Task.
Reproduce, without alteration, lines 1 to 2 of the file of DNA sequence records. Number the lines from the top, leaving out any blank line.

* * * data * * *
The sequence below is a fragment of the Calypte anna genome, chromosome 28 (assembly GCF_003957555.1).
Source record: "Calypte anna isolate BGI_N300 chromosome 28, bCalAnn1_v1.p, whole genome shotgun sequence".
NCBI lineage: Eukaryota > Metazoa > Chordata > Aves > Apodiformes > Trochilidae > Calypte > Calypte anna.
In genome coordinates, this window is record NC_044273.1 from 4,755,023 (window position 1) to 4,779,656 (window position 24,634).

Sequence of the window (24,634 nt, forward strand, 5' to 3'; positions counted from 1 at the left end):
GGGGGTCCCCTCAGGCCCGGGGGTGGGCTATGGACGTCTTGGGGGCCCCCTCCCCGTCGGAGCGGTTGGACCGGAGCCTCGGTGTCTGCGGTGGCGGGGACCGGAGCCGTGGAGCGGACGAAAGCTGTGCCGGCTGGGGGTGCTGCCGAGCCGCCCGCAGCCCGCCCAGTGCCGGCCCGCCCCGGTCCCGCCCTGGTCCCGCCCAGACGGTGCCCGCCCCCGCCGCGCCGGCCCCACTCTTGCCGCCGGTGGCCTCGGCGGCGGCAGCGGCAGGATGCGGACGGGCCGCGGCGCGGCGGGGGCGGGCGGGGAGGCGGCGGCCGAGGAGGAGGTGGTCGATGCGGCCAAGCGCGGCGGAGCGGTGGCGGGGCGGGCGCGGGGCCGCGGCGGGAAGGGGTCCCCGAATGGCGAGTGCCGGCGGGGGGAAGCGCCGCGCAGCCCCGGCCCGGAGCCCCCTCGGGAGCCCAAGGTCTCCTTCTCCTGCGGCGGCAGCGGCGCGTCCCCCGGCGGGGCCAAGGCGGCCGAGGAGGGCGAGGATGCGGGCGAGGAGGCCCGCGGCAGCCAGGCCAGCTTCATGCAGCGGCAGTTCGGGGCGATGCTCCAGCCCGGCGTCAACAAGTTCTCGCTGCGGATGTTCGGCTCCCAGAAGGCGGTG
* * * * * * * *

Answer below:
The sequence below is a fragment of the Calypte anna genome, chromosome 28 (assembly GCF_003957555.1).
Source record: "Calypte anna isolate BGI_N300 chromosome 28, bCalAnn1_v1.p, whole genome shotgun sequence".